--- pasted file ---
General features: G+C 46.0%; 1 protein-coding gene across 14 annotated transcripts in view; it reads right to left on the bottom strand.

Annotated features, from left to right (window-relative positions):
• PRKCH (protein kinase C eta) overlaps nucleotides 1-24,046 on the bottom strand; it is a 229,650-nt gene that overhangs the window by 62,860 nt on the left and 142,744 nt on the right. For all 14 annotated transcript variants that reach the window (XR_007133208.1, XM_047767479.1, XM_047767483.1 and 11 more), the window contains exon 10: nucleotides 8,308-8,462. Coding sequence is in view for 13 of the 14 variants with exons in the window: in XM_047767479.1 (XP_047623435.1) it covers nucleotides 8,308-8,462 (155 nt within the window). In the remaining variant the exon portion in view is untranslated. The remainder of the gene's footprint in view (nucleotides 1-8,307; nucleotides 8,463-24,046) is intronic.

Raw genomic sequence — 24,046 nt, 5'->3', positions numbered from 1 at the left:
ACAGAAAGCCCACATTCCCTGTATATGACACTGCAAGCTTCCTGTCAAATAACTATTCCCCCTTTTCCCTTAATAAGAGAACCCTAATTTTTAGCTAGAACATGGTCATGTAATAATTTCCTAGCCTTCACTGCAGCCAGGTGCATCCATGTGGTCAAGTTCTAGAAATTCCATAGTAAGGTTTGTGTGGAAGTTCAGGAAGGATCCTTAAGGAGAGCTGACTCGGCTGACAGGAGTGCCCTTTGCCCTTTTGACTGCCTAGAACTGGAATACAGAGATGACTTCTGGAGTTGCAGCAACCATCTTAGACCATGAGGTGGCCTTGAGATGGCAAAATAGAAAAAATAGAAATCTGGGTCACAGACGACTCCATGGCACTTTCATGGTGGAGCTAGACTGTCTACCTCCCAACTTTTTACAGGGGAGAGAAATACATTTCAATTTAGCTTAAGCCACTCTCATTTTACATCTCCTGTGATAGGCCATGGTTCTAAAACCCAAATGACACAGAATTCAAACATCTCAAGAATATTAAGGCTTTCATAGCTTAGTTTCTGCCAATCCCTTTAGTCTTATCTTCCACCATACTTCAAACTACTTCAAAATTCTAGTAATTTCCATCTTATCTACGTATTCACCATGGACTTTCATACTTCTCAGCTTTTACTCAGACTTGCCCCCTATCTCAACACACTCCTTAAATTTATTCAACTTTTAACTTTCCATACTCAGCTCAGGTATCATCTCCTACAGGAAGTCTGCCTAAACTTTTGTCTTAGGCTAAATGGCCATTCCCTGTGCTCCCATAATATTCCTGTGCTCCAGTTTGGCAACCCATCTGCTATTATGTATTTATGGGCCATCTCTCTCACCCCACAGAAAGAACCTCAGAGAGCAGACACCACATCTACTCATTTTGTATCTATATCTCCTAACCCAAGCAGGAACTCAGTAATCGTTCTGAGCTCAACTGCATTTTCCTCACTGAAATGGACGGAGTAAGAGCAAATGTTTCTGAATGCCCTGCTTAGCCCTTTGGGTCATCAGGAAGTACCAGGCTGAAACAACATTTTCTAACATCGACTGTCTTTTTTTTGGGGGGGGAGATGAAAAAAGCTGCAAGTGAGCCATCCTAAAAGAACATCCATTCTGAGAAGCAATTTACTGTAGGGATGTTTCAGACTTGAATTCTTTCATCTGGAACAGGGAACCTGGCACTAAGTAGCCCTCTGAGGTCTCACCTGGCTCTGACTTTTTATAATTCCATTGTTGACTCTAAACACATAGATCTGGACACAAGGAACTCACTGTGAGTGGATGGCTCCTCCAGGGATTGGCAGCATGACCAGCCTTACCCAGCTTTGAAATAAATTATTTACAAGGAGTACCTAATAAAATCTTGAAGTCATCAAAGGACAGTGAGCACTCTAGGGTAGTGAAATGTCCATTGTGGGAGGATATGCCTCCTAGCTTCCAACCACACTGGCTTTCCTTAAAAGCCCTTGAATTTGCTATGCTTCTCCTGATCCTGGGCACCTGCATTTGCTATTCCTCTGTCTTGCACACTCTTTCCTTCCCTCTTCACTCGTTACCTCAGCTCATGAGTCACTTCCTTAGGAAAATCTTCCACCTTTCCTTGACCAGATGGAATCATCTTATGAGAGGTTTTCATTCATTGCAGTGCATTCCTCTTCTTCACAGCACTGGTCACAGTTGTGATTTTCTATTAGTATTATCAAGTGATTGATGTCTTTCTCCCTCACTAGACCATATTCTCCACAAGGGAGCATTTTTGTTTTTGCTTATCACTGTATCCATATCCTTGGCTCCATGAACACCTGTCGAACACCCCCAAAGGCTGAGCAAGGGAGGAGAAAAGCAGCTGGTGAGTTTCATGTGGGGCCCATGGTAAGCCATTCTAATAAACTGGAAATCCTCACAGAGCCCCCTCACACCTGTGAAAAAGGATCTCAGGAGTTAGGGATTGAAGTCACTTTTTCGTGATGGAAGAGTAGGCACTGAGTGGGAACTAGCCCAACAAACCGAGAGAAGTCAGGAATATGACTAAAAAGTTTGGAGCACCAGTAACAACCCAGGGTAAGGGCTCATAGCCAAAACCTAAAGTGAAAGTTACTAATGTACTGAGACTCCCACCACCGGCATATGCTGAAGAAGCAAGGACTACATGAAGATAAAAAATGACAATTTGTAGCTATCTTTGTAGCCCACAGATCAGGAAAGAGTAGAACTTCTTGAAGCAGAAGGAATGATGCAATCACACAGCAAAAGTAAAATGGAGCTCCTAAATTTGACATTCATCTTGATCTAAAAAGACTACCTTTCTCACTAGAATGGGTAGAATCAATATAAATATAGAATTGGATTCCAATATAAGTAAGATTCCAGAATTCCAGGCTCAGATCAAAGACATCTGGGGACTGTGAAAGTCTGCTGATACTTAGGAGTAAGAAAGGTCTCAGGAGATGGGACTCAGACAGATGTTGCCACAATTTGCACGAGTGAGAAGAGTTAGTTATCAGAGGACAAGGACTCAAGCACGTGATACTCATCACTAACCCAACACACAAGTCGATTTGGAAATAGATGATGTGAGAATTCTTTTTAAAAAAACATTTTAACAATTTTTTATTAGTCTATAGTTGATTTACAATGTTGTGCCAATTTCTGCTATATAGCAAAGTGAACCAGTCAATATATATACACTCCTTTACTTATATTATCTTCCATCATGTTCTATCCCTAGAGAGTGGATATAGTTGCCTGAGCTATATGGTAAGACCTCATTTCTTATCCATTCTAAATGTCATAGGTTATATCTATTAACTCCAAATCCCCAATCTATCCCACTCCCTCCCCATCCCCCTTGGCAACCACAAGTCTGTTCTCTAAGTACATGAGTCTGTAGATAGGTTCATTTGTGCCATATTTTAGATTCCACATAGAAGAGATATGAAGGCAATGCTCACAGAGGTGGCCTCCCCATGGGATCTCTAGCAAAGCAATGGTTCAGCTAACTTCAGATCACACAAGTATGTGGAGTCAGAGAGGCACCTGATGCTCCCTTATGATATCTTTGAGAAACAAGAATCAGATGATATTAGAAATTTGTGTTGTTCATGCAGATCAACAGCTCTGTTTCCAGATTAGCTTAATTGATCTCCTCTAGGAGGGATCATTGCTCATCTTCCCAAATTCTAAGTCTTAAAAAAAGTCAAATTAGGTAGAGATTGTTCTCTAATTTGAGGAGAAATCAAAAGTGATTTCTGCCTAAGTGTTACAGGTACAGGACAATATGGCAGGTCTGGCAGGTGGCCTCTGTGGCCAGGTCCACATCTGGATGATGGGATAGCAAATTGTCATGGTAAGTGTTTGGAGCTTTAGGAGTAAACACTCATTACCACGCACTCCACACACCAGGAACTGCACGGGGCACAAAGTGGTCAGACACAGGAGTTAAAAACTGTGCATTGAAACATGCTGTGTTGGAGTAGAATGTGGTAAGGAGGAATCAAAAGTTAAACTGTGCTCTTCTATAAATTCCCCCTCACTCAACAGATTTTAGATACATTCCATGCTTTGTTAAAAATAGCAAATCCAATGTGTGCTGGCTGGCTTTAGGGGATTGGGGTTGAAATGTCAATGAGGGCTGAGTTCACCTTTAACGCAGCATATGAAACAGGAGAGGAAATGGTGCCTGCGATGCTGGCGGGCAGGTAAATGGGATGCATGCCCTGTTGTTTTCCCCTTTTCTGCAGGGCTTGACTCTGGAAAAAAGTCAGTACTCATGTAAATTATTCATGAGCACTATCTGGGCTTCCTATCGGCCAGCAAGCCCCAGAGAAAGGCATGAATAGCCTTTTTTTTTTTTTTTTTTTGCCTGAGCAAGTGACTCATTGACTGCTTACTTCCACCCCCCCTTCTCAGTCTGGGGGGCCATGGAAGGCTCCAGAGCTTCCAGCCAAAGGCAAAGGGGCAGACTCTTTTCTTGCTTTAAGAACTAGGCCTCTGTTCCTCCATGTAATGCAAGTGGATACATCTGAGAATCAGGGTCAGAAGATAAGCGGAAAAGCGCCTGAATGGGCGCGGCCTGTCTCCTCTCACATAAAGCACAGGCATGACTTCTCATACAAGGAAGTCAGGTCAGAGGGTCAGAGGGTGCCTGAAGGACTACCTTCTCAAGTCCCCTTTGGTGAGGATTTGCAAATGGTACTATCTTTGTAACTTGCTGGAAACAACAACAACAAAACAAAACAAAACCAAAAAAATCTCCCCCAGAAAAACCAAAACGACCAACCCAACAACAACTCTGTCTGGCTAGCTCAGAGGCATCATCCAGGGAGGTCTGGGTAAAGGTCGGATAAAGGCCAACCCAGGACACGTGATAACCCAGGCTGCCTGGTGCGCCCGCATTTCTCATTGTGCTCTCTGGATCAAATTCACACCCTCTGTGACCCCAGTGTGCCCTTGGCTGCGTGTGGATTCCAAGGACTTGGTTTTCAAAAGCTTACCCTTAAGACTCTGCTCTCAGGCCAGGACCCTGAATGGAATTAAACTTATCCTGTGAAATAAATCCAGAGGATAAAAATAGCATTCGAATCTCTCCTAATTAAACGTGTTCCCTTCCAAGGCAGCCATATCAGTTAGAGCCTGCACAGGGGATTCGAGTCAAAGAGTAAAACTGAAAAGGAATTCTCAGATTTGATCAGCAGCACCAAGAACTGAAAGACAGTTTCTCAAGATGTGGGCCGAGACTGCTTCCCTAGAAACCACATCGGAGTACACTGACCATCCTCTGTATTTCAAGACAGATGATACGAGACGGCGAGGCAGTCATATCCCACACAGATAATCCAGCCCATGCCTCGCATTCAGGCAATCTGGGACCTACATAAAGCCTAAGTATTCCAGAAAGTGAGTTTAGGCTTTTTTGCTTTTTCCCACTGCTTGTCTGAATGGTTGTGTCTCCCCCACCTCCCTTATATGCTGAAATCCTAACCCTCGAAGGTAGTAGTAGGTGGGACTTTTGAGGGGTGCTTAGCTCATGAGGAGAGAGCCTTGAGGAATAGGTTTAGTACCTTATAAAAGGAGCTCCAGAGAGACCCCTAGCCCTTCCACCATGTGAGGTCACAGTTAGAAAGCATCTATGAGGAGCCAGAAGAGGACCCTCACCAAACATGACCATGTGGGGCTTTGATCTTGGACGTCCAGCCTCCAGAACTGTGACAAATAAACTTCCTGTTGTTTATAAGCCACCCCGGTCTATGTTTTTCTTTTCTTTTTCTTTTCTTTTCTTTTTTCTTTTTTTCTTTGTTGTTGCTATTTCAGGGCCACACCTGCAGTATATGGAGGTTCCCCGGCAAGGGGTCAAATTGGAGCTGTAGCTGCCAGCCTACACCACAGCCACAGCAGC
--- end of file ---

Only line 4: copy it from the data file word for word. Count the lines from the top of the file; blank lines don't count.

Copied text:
Raw genomic sequence — 24,046 nt, 5'->3', positions numbered from 1 at the left: